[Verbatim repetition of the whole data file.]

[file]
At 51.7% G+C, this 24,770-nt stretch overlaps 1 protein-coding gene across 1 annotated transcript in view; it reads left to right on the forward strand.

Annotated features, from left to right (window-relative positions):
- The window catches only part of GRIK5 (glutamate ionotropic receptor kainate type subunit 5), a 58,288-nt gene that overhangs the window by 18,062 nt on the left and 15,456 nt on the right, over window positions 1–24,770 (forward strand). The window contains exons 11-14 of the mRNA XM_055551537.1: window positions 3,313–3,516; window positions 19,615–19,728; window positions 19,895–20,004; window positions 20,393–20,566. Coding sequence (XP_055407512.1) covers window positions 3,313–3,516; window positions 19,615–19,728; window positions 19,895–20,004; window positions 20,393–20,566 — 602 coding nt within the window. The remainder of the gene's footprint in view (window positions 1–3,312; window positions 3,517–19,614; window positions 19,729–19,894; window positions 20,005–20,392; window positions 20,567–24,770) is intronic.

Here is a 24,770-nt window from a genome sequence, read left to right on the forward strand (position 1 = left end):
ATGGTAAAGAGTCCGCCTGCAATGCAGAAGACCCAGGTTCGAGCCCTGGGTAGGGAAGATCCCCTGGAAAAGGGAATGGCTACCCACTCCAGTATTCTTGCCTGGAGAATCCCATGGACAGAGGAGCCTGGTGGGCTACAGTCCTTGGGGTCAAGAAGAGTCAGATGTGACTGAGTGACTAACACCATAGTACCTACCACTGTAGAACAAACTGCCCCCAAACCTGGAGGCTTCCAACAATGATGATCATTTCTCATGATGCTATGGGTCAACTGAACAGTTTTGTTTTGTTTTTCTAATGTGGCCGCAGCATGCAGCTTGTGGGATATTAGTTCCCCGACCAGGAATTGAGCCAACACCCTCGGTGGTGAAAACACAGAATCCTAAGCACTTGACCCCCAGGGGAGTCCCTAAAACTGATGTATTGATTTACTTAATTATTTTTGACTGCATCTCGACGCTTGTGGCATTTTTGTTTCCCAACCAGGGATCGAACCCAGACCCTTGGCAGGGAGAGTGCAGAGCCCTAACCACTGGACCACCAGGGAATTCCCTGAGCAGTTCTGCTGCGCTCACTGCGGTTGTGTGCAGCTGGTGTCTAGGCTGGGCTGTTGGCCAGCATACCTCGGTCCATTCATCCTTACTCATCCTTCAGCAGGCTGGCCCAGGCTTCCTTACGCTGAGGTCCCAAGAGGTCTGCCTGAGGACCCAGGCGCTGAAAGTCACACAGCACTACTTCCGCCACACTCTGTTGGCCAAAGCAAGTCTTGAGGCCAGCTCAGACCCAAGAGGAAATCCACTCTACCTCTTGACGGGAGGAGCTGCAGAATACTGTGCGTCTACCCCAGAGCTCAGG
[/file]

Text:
At 51.7% G+C, this 24,770-nt stretch overlaps 1 protein-coding gene across 1 annotated transcript in view; it reads left to right on the forward strand.

Annotated features, from left to right (window-relative positions):
- The window catches only part of GRIK5 (glutamate ionotropic receptor kainate type subunit 5), a 58,288-nt gene that overhangs the window by 18,062 nt on the left and 15,456 nt on the right, over window positions 1–24,770 (forward strand). The window contains exons 11-14 of the mRNA XM_055551537.1: window positions 3,313–3,516; window positions 19,615–19,728; window positions 19,895–20,004; window positions 20,393–20,566. Coding sequence (XP_055407512.1) covers window positions 3,313–3,516; window positions 19,615–19,728; window positions 19,895–20,004; window positions 20,393–20,566 — 602 coding nt within the window. The remainder of the gene's footprint in view (window positions 1–3,312; window positions 3,517–19,614; window positions 19,729–19,894; window positions 20,005–20,392; window positions 20,567–24,770) is intronic.

Here is a 24,770-nt window from a genome sequence, read left to right on the forward strand (position 1 = left end):
ATGGTAAAGAGTCCGCCTGCAATGCAGAAGACCCAGGTTCGAGCCCTGGGTAGGGAAGATCCCCTGGAAAAGGGAATGGCTACCCACTCCAGTATTCTTGCCTGGAGAATCCCATGGACAGAGGAGCCTGGTGGGCTACAGTCCTTGGGGTCAAGAAGAGTCAGATGTGACTGAGTGACTAACACCATAGTACCTACCACTGTAGAACAAACTGCCCCCAAACCTGGAGGCTTCCAACAATGATGATCATTTCTCATGATGCTATGGGTCAACTGAACAGTTTTGTTTTGTTTTTCTAATGTGGCCGCAGCATGCAGCTTGTGGGATATTAGTTCCCCGACCAGGAATTGAGCCAACACCCTCGGTGGTGAAAACACAGAATCCTAAGCACTTGACCCCCAGGGGAGTCCCTAAAACTGATGTATTGATTTACTTAATTATTTTTGACTGCATCTCGACGCTTGTGGCATTTTTGTTTCCCAACCAGGGATCGAACCCAGACCCTTGGCAGGGAGAGTGCAGAGCCCTAACCACTGGACCACCAGGGAATTCCCTGAGCAGTTCTGCTGCGCTCACTGCGGTTGTGTGCAGCTGGTGTCTAGGCTGGGCTGTTGGCCAGCATACCTCGGTCCATTCATCCTTACTCATCCTTCAGCAGGCTGGCCCAGGCTTCCTTACGCTGAGGTCCCAAGAGGTCTGCCTGAGGACCCAGGCGCTGAAAGTCACACAGCACTACTTCCGCCACACTCTGTTGGCCAAAGCAAGTCTTGAGGCCAGCTCAGACCCAAGAGGAAATCCACTCTACCTCTTGACGGGAGGAGCTGCAGAATACTGTGCGTCTACCCCAGAGCTCAGG